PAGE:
This passage reminds me of two common sorts of Bible-citing Internet personalities. One likes to post the words of John 14:6 as magic words, the sorts that stop discussion cold. The other likes to complain that people cite John 14:6 out of context. I’ve not done the field research, but my hunch is that on the safe side, one could find just this exchange happening about once every three days or so and probably more than that in the weeks since Rob Bell’s book started causing waves.
What makes the gospel of John in general and the Maundy Thursday discourse so difficult, though, is that as a text, John constantly maneuvers the meanings of words, retreating here and flanking there and in general making very difficult the task of pinning their meanings down. In other words, the impulse to say that a prooftext probably misses the larger conversation that a saying of Jesus responds to is right, but when one makes that move in John, the movement is not from isolated anarchy to situated clarity but from small-scale confusion to larger-scale confusion. Such should not be too surprising; John is one of the toughest books in the New Testament, much harder than Revelation as far as I’m concerned.
The difficulty here is that the verbs won’t hold still long enough to mean what they normally mean. The discourse begins with something as simple as “to go”: Jesus first uses it to refer to his fate in conventional travel terms. Jesus is going somewhere, and his followers kn0w how to get there. Then, when Thomas (who tends to ask reasonable questions) asks the reasonable question, “Where are you going?” Jesus changes the terms of the discussion: now Jesus is not going anywhere but stands as the way for someone to go to some person, namely the Father. In the way that a road “goes” but does not “go,” so Jesus stands as the “way” to the Father as well as “life” itself and “truth” that is not a sentence but a person who just washed people’s feet. Already in six short verses Jesus has implied the answer to a few questions and rendered those questions and more unintelligible. Then things just get more confusing: the action is no longer going but seeing, and Father no longer names a destination but an object of knowledge, then as soon as that possibility is spoken, an object of sight. The disciples have known Jesus, so they will know the Father. But Jesus names that object of sight not as something that they have seen or that they will see but something that, from this point forward, they already have seen.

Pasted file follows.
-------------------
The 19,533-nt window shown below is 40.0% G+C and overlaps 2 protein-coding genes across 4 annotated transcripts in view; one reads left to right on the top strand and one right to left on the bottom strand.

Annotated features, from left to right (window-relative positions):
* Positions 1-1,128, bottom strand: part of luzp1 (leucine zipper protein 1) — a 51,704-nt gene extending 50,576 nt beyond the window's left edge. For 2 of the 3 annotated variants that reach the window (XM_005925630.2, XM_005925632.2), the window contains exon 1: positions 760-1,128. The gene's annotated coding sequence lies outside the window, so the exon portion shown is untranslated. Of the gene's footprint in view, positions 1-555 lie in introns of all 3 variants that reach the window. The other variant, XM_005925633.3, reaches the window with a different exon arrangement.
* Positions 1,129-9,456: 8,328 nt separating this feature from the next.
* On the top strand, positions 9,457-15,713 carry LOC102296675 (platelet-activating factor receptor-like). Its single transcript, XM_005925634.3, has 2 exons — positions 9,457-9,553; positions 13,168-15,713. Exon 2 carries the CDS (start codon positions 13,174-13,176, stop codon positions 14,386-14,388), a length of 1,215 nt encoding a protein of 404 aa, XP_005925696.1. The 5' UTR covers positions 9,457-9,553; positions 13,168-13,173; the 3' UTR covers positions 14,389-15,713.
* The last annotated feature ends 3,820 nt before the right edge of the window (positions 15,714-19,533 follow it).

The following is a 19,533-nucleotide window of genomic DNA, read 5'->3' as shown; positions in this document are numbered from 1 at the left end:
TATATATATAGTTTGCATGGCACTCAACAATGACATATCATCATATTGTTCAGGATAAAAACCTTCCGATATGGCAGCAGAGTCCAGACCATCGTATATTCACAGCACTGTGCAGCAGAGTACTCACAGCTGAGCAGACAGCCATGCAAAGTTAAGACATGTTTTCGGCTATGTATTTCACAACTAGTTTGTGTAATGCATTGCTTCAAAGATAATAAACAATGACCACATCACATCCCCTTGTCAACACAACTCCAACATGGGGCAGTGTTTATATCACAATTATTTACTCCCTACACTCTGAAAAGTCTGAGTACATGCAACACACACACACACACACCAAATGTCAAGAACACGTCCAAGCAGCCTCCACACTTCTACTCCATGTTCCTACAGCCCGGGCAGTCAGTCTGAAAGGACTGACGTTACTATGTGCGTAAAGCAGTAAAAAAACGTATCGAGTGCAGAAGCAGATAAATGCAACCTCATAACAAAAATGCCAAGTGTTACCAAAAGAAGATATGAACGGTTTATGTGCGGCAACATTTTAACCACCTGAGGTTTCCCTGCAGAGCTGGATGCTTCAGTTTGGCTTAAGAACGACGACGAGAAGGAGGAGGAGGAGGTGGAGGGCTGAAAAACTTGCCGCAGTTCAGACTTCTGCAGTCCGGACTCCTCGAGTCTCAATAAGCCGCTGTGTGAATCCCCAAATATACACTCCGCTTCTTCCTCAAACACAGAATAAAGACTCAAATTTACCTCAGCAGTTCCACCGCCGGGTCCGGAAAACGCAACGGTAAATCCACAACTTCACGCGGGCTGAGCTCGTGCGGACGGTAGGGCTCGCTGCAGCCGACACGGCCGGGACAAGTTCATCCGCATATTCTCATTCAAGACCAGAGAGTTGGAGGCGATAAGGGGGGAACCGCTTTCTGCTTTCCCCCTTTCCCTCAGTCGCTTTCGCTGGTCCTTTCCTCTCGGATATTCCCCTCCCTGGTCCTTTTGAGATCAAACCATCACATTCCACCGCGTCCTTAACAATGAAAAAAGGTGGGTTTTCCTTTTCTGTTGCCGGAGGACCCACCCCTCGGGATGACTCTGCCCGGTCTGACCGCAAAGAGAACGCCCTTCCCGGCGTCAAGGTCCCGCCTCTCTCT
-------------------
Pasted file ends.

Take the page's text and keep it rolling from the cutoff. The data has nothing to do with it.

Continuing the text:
Now Philip chimes in, asking to see the Father. And it’s not an unreasonable question, given that Jesus claims that, even though they haven’t left the room, from now on they’ve already seen something. At this point, were my own feeble mind among those in the room, I wouldn’t even have enough presence of mind to know whether Jesus were speaking controversial words; I just wouldn’t be sure whether they made any sense or not. Those who know the Thursday discourse in John know that things only get more confusing as the grand storm of prepositions, John 17, approaches.
Such confusion, of course, is not lost on the gospel text: the way John tells the Jesus story, Jesus revolutionizes reality to such an extent that even the laws of grammar seem to break down. In the centuries to come (and it took about six centuries and not a few ecumenical councils for most Christians to agree how to read the gospel of John), the Church would set down guidelines for which claims flow genuinely from this confusing text and which ones stand as anti-Christian teachings. But entering into the way that John in particular frames the moment, when the reality of the person Jesus renders linear thought and basic predication impossible, I have to imagine a scene at least as earth-shattering as any of the exorcisms in Mark, the healings in Luke, or the “but I say” sayings in Matthew. Each of the four gospels shows a Jesus who stands as new wine, and for John, the old wineskin is the framework of language itself. No wonder the Church started talking about the paradoxes of Trinity in the wake of this text.
Engaging closely with texts like these make me ashamed that, in moments when I was younger, I sometimes played the roles of the Internet Bible-citation-generator. By the time I got involved, I was more the “show me the context” type, but that’s no better, given the sort of text that John is, than the one-verse wonders who still roam the digital plains. Now, in my mid-thirties, I’ve taught through the gospel of John in four or five adult Sunday school and Bible study settings, and it still melts my mind when I get to chapter 13. I’m more convinced than ever that this dizzying text is divine revelation, and I’m more convinced than ever that my job as a teacher is to name and articulate what makes the text dizzying, letting those whom I teach enjoy the text for what it is rather than robbing them of the Job-flavored humility that such a text ought to inspire.
May our talk about God stand unwaveringly on the gift of Scriptural revelation, and may our humility speak truthfully that Scriptural revelation outstrips our capacities to interpret.